7. Dec 28, 2016 #6
    I was having dinner with a friend of mine a long time ago and we were discussing religion, and then he said well science is like a religion too. I told him, although not directly disagreeing, that in science people are willing to change if a better theory comes along.

    I read the book "The Schrodinger's cat" a long time ago, and in the book, it talks about a true occurrence that happened once in a quantum physics conference. The scientists were playing a game in which one can only ask "yes" or "no" question. So everyone was supposed to agree on an object and the person has to guess what's the object is based on the "yes" or "no" answer. Once time, they decided to change the rule and that they will not agree on an object before hand, but whoever answer the "yes" or "no" question has to be consistent with the previous answer. After 25 questions later, the contestant was able to guess the "correct" object. I guess this story illustrates the nature of our scientific progress as viewed from a perspective that we can never understand the truth nature of our universe but can only "guess" based on how it affects our experience.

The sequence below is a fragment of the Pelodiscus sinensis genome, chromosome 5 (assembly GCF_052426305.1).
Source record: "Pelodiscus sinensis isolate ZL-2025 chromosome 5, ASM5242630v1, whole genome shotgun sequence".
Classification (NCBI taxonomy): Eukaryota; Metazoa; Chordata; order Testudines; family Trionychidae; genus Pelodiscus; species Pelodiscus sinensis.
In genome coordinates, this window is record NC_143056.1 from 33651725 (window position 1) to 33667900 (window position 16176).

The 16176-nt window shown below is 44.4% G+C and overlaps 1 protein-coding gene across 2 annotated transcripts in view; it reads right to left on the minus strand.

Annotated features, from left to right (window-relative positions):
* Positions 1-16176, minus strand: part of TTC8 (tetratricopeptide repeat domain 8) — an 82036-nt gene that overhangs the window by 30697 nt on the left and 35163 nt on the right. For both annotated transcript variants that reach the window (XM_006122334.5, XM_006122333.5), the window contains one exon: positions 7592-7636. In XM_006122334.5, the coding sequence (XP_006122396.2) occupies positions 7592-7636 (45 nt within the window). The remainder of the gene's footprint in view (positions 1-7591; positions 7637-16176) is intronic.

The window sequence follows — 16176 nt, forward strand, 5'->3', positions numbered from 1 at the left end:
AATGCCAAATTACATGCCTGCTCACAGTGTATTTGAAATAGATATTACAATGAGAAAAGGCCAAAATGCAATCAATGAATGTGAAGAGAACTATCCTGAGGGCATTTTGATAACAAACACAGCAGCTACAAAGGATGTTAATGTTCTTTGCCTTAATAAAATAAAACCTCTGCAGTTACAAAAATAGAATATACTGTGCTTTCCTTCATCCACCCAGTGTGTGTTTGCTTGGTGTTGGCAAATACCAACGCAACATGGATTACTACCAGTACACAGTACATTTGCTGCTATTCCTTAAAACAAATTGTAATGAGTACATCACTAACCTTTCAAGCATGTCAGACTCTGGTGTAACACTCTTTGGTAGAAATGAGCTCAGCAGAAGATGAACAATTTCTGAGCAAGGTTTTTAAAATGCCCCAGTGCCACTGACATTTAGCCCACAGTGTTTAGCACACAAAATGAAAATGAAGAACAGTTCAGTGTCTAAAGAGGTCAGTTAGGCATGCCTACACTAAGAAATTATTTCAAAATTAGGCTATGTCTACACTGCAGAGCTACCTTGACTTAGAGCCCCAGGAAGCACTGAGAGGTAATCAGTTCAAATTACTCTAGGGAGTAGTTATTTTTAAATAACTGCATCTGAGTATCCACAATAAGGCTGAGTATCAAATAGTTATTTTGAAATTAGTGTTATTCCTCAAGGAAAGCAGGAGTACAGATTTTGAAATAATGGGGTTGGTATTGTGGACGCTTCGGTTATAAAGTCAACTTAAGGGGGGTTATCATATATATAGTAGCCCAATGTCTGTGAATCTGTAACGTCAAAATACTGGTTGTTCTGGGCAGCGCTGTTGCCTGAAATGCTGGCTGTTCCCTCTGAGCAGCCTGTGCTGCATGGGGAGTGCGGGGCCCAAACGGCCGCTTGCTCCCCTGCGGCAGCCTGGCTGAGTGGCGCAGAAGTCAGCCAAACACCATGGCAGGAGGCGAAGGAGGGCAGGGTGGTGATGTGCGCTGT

Anyway, back to the OP original post, I don't think we can discount any aspects of science whether it is physics, mathematics, or engineering ... they all play a part in the modern world. I would like to use an example.
    In electrical engineering, all the recent progress could not be realized without the help of simulation software. For example, to design effective circuits, circuit engineers need to simulate using either SPICE or or full 3D analysis. SPICE or 3D are based either directly indirectly from Maxwell equations, but Maxwell equations alone is not enough because there are a lot of other types of math needed to carry out the simulations. And obviously Maxwell, math themselves are not enough because you would need to understand a lot of software to put these all together. But obviously that is not enough because you need very fast CPU and hardware to be able to realize these complex simulations. So you can see they all sort of tied together. One interesting thing is people who created these software are not necessary circuit design engineers (as a matter of fact they probably don't have the mind set to do circuit designs) but their end products are indispensable in circuit design.